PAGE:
The Old Hat Hair Shoppe is bringing new life to Chinatown

The Old Hat Hair Shoppe in Victoria, BC

A mid vintage furniture and décor that ranges from gramophones to top hat-clad skeletons lies a vibrant culture at the heart of the hair salon, The Old Hat Hair Shoppe. From the returning customers and their smiles in the chairs, it’s clear that quality service makes up the other half of that equation. 

“I was trying to build a place where you could be comfortable and a bit weird, and you could have something exceptional,” says owner Piper London. They opened the salon in 2015 when they were just 25 years old. The name comes from a little pub in London, U.K. They discovered it while they were there, completing Red Seal training at one of the world’s top hairdressing schools. 

Since its inception, London has poured most of the shop’s earnings back into the business, working long hours to keep it all running. “My philosophy since day one has been take care of your people and the money will come,” says London. As part of this philosophy, London pays their staff more than they can make at most other salons. “It’s my job to make it a place that they want to be and can thrive,” London says.

This has also contributed to most of the original hairdressers remaining at the salon. With low staff turnover, The Old Hat can afford to invest in a longer, more rigorous training program than most salons. 

“It means that the people who finish are serious,” says London. “They also respect the shop and themselves differently because they’ve done something quite challenging.”

Though London initially fell in love with hairdressing for the technical aspects and the human connections it facilitated, lately it’s the business aspect of the job that inspires this business owner. “I feel I have more value to the business and the community by building and sustaining this space that facilitates 12 people.”

London credits the success of the shop to the “hub of really rad humans” that make up the team. The Old Hat’s culture is not only the result of its loyal staff but of the clientele as well. The shop is constantly evolving as fashions change and they learn more about the needs of their clients. They’ve always offered gender-neutral pricing but have recently hired a barber to fulfill the requests of more people. 

Though still young, London is already succession planning and feels confident and excited about a team member some day taking over.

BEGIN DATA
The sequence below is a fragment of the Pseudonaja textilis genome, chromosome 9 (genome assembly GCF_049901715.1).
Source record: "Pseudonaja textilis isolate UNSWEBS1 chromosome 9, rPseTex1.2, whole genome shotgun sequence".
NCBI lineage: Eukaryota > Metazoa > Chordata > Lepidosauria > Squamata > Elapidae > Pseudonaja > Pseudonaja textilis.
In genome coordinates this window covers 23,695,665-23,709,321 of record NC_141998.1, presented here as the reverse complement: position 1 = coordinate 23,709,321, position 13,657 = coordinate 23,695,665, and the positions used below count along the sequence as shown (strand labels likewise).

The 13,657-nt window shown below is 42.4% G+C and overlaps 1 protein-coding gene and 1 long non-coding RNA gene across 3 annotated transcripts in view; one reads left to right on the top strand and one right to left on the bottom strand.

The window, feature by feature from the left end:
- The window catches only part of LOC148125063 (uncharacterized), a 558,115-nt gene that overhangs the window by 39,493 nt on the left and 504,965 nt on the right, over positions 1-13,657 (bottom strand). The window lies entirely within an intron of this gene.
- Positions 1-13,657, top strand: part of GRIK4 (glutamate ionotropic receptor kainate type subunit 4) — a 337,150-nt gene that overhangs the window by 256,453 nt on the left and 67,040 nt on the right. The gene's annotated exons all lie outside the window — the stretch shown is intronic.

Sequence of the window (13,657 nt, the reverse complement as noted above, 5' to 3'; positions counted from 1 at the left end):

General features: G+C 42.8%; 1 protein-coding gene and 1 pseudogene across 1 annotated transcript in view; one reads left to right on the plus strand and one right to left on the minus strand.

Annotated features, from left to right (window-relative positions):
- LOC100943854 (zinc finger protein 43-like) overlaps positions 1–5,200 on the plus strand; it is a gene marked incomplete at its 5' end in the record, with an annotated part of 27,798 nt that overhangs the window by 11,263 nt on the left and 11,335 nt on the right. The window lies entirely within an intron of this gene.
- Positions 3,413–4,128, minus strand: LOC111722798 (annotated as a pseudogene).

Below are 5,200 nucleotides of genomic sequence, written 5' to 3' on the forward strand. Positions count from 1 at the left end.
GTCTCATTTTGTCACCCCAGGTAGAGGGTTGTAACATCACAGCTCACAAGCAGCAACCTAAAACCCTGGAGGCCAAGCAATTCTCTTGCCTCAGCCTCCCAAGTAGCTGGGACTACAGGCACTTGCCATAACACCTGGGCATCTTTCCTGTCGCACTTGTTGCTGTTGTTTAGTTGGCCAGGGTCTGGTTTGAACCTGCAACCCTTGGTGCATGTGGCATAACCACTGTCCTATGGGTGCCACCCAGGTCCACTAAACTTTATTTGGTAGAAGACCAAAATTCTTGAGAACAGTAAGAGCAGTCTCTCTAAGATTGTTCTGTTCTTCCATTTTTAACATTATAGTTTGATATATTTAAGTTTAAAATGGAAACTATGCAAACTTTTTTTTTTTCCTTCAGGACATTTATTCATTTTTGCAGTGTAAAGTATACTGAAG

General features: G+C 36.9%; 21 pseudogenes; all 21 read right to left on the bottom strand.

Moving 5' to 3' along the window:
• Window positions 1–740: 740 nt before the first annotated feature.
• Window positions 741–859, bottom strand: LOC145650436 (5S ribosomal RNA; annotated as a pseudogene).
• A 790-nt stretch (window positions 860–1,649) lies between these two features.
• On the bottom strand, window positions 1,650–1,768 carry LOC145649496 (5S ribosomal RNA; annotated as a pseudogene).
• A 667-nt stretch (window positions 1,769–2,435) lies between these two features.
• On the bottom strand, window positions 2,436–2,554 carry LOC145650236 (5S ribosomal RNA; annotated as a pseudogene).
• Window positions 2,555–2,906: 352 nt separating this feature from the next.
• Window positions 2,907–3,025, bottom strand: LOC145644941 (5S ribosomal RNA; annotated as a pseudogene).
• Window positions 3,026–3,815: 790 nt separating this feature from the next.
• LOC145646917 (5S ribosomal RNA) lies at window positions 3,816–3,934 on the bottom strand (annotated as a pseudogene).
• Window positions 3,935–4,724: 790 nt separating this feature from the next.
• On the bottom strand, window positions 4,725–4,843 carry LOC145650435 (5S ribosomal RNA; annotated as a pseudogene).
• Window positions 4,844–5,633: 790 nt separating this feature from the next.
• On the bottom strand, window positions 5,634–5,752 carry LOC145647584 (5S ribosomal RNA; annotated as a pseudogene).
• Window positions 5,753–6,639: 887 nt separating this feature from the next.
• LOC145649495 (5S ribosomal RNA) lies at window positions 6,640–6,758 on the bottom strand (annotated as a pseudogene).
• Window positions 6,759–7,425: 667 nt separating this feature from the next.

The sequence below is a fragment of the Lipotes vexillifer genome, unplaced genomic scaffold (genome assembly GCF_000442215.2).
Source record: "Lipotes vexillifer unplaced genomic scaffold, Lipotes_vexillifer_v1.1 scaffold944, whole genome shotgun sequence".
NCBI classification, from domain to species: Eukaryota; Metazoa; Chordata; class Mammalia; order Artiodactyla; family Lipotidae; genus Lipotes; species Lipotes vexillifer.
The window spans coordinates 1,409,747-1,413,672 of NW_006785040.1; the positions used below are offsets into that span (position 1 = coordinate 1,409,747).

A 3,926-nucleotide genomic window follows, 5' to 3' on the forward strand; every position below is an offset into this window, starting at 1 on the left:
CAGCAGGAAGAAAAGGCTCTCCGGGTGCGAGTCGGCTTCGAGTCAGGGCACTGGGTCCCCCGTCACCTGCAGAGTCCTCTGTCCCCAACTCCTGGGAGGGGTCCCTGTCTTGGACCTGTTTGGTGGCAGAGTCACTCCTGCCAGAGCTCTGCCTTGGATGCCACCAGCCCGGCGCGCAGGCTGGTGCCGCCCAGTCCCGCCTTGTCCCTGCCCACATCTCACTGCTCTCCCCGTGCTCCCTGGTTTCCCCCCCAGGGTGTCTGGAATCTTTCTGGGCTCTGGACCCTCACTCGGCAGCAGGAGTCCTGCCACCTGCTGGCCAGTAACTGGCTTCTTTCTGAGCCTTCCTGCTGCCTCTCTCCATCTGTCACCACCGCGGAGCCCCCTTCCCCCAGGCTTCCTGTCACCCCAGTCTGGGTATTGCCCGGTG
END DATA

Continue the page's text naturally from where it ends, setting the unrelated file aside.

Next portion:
“My long game is for it to keep growing without me,” says London. “Not that I want to leave, but if you build something wonderful, it doesn’t need you anymore.” 

The Old Hat Hair Shoppe Expansion

While Piper London has worked long hours for years running The Old Hat Hair Shoppe, they recognize this isn’t a sustainable model. To build a business that would last, London found security in owning their building. 

The Old Hat Hair Shoppe in Victoria, BC

“The motivation was first to find a place that felt permanent so that we didn’t have to move a bunch,” says London. “Financially, moving a hair salon is very costly and super disruptive to the function of the business.” 

The Old Hat found a new home on Lower Pandora, chosen for its old town atmosphere, and moved in last October. It’s a fairly modern building, but it still has downtown Victoria’s classic brick, which they exposed during a renovation that took 12 weeks of 10-hour days, seven days a week. “Other than where we had to have electricians and plumbers, it was elbow grease, buddies, pizza and beer,” says London. 

Having sacrificed square footage for location, the new salon had no room to grow. The two rows of salon chairs divided by ornate hanging mirrors are near full every day of the week. But three months after they moved in, the space next door came up for sale, and London felt it was an opportunity they couldn’t pass up.

The renovation process will commence again soon, at a slightly slower pace this time around. Despite the cost and the hard work ahead, London feels grateful. 

“It’s one of the most privileged experiences of my life,” says London. “To see something that you have grown, [evolve] into a place that you can permanently build for yourself but also to be a part of actually building it is very rewarding.”